Located in Downtown Loveland at 426 N. Lincoln Ave is a recently painted mural called “Ladyface” or “The Lady of Gressiwick” on the side of what’s now named ‘The Gressiwick’ building.
Ladyface is a bright, colorful depiction of “an every woman” with a flowing blue braid, a foliage of metallic flowers and butterflies in her hair, and a set of interactive butterfly wings. It was created with a special mineral paint that forms a chemical bond to brick, giving the painting longevity and allowing it to have colorfastness, lightfastness, as well as survive the elements. It is approximately 6,000 square feet and is 26 feet high and 70 feet wide and is uniquely named — just like the artist who painted her.
The new Loveland mural is the brainchild of Wildrose Hamilton — a humble, multidisciplinary artist with a background in apparel, textile design, and painting and a passion for storytelling through visual arts.
“My dad decided that he wanted to name me ‘Wild’, but my older sister got to collaborate, and she wanted to name me ‘Rosy’, so they ended up with the name ‘Wildrose’. It gives a preconceived notion of who I am – in fact my [now] boyfriend thought that I was an 80-year-old woman,” Hamilton said.
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Hamilton is a Boulder, Colorado native with British roots whose mother and father moved from England to the states for her father’s continued work in astrophysics. Born to a woman who loved fashion, puppetry, creativity, and art, Hamilton attributes most of her love and artistic ability not only to her mother, but also to her father whose love for science and “black holes” inspired her creative mind from an early age.
Even though she always knew she wanted to be an artist, Hamilton didn’t always know she wanted to be a painter until college when she decided to be work on a double major and study both apparel design and painting at Colorado State University.
She presently displays her artwork at art shows in Northern Colorado and works at EsScentuals in Fort Collins as the go-to girl for the store, where she writes newsletters, helps with sales, and does whatever is needed to keep the store running smoothly. But it was at one of her art shows in Fort Collins where she met Christina Gressiana – the woman who asked Hamilton to create a painting on the side of her building.
“Christina approached me to paint the mural in June 2017, right after I had an art exhibition at Magnetic Gallery in Fort Collins. It was out of the blue. She is a photographer, and we met through a mutual artist-designer friend around 2010 or 2011. I had hired her to photograph a dress I created for Art Wear Fashion Week that year — and they are wonderful photos, and after that we would follow each other on social media, but when she reached out in 2017 it was a complete surprise. She said, ‘The piece I wanted to buy from your art show was sold, but how would you like to mural my building?’”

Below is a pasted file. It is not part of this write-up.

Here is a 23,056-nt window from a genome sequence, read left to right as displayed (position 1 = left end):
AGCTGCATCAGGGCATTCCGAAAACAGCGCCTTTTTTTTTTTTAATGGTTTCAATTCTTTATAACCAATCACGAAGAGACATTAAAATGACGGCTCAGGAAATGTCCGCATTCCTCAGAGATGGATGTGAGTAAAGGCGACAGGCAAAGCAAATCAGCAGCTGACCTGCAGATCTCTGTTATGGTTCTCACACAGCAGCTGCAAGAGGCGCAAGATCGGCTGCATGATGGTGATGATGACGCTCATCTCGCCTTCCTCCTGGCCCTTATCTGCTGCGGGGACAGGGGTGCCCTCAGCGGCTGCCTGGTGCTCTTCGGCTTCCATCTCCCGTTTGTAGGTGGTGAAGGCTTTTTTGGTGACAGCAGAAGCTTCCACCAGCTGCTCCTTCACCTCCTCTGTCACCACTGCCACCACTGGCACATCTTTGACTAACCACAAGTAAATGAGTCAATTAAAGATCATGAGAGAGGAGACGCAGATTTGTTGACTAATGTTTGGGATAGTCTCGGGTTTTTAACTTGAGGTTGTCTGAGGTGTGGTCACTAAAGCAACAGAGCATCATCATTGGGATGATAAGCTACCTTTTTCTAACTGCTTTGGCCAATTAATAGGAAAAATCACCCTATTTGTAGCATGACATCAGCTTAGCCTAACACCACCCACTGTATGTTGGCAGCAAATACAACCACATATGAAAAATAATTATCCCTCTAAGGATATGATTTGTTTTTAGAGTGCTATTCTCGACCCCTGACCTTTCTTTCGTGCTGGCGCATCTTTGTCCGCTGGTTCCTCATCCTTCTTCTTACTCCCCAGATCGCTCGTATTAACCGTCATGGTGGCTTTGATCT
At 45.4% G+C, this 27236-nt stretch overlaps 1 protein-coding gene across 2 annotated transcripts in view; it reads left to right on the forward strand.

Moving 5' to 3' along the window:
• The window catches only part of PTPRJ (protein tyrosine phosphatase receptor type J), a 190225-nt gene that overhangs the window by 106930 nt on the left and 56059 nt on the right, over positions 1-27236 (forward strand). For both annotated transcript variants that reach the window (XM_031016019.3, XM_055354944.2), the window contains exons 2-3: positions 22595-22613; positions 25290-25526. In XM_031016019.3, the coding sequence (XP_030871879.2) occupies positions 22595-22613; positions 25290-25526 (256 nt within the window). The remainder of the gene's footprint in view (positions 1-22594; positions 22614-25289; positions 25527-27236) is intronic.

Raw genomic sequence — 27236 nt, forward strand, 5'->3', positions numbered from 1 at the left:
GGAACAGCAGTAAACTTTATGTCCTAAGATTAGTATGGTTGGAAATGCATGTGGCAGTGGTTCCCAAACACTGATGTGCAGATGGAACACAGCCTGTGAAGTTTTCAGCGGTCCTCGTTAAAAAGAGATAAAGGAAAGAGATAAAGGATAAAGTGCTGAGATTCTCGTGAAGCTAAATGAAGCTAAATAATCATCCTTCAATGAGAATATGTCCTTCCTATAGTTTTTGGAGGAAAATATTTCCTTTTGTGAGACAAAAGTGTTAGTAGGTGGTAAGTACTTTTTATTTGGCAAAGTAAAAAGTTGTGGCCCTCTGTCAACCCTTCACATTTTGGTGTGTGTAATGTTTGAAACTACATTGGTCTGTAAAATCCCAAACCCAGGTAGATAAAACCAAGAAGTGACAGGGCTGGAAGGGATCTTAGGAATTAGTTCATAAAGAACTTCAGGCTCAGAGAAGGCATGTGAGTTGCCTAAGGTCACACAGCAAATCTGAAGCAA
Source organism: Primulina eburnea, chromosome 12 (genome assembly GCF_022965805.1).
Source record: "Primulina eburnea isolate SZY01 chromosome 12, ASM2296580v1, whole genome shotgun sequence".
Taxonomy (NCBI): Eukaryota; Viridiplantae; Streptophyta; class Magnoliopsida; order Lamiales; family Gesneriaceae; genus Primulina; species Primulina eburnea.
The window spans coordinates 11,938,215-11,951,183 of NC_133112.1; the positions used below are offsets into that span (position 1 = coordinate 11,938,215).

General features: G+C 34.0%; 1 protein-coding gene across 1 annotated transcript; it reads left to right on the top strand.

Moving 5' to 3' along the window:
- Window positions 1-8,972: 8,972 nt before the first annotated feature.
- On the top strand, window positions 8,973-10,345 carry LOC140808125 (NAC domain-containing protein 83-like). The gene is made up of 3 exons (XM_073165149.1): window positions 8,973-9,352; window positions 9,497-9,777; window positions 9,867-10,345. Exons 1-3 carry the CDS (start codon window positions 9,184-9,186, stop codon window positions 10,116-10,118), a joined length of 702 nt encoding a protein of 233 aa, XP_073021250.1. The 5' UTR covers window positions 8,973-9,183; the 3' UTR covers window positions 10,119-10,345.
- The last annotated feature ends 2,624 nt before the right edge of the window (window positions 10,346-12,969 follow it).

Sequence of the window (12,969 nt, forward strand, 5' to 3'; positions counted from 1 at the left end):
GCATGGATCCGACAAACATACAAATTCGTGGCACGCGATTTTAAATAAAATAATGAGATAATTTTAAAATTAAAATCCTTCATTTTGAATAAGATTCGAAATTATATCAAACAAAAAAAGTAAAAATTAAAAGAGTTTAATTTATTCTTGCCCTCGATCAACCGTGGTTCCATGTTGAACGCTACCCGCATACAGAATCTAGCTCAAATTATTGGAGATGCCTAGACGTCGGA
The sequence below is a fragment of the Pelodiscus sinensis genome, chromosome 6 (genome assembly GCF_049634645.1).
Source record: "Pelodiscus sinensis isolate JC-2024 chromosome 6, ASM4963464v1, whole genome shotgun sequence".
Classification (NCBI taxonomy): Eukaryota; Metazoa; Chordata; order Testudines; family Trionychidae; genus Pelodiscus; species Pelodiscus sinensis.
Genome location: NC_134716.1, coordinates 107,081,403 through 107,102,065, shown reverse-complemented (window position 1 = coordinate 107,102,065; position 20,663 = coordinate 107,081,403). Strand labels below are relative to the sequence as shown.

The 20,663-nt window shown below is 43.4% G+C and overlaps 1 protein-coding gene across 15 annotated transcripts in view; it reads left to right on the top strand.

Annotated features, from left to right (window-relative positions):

The Gressiwick (a building that was once home to Studio Vino) is now the home and business establishment of photographer Christina Gressiana and musician, Vi Wickham — and of course, the building is cleverly named after them.
“Vi and Christina are artists themselves, musician and photographer respectively, are very involved in the Loveland community in both local government and community service and are big idea thinkers. They wanted to create a big, positive impact in the community, and saw the Gressiwick as a way to channel that impact. It is Christina’s photography studio, as well as a venue and art space. Even though the interior is still being renovated, the Gressiwick has already hosted traveling musicians and is currently an exhibition space for the Loveland Art Studio Tour,” Hamilton continued.
Commissioned by Gressiana, Wickham, and The Visual Arts Commission, the mural took almost a year from conception to completion and about 30 days to paint with the help of two of Hamilton’s colleagues, Tom and Rachel Herrera. Even though Hamilton still adds touches to the it from time to time, the mural was officially finished on July 20th, 2018.
On November 9th, the city of Loveland will present a dedication plaque for the mural. An exhibition of Hamilton’s artwork will be inside the Gressiwick building for anyone who is interested in purchasing her work.
“Art is part of storytelling, and stories are what make accessible and allow us to understand and internalize it. Visual art is one of the many languages we have to communicate those stories. Art is an echo of humanity.”